Apple’s iPad Air 5 could be way more powerful than previously expected



It’s weird, but although Apple’s first new iPhone of 2022 is widely expected to retain a 2017 design and a 2014 screen size, said third-gen SE model has easily managed to capture the limelight ahead of today’s big “Peek Performance” event, generating a surprisingly huge amount of interest among existing owners of devices like the iPhone 11, XR, and even iPhone 12.

Say hello to the iPad Pro Air!

No, we don’t actually expect Apple to go with that moniker (or a similarly convoluted and confusing iPad Air Pro label), but if this last-minute rumor pans out, the company’s “mid-range” 10.9-inch tablet could deliver the exact same level of raw power as 2021’s ultra-high-end iPad Pro 11 and 12.9.
That’s right, the iPad Air 5 is tipped to pack an absolutely mind-blowing M1 SoC, which Apple promoted as a “chip designed specifically for the Mac” family less than two years ago.

As you probably already know, that bad boy is a massive improvement over the A15 Bionic silicon used by the iPhone 13 lineup, which was until today expected to expand to both the third-gen iPhone SE and fifth-gen iPad Air.

2020’s iPad Air 4, mind you, employs the same Apple A14 Bionic chip as the iPhone 12 quartet, and there are almost no words to describe how much more powerful the 2022 slate is likely to prove out in the real world.
Just like the iPad Pro (2021) duo, the iPad Air (2022) is all but guaranteed to crush the best Android tablets out there, Samsung’s hot new Galaxy Tab S8 trio included, in this very important department, aiming instead to rival Microsoft’s Surface Pro 8 and full-blown Windows laptops while holding a major advantage from a portability standpoint.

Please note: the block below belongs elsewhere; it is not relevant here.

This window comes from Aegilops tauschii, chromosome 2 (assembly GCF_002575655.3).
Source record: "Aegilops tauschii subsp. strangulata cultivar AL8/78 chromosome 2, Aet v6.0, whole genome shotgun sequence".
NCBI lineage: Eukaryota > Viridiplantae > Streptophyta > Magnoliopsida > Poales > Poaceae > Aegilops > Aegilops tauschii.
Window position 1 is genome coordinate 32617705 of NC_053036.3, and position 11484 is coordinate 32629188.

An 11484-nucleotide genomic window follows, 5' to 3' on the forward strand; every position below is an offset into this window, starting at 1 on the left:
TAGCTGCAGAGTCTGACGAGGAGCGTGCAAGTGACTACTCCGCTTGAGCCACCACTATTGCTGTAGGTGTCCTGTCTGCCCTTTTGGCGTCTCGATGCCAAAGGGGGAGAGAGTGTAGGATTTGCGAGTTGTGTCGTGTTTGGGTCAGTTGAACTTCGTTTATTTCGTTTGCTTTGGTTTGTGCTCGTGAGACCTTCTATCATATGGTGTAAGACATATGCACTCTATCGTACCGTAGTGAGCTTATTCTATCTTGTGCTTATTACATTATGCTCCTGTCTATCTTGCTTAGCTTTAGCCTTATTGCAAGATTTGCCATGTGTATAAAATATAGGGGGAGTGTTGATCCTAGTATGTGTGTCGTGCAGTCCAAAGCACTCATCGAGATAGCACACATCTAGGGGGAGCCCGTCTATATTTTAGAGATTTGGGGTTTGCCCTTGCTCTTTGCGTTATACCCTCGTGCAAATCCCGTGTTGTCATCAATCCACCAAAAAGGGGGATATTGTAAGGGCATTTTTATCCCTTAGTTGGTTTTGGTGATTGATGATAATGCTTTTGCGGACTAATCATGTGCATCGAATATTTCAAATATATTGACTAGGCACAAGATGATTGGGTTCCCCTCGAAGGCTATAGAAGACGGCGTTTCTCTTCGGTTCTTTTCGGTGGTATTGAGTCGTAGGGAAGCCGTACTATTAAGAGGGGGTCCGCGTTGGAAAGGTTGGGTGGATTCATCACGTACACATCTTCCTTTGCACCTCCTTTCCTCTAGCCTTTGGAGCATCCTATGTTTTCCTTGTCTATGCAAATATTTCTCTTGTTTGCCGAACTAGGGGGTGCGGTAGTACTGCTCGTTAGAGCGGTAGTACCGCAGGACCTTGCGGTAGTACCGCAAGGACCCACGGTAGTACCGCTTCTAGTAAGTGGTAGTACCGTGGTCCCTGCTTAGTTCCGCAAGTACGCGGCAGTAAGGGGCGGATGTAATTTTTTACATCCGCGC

But what about the price?

That, our friends, is the million-dollar question, although obviously, the iPad Air 5 is not expected to catch up to the third-gen iPad Pro 11 in all areas, which means there should still be a significant price gap between the two models.

While the new iPad Air could “borrow” the iPad Pro’s 12MP front-facing camera with Center Stage functionality as well, there’s no word on a rear shooter upgrade. That means you’ll probably have to settle for a single 12MP primary cam… or shell out some extra dough for a secondary ultra-wide-angle lens and LiDAR scanner.

The Apple M1-powered iPad Air (2022) is also likely to keep its predecessor’s somewhat uncomfortable top-mounted fingerprint sensor alive rather than go the Face ID authentication route, and while its 10.9-inch display will undoubtedly be great, super-premium stuff like ProMotion technology is bound to be left out.

All in all, there are definitely enough reasons to expect the iPad Air 5 to undercut the $799 and up 11-inch iPad Pro (2021), but we’re very skeptical that the upgraded 10.9-incher will be able to match the iPad Air 4’s $599 starting price.
A $50 or even $100 hike seems like a sure thing, and that’s obviously not counting the optional 5G connectivity, which is virtually guaranteed to expand from the iPad Pro (2021) duo and the iPad mini 6. 





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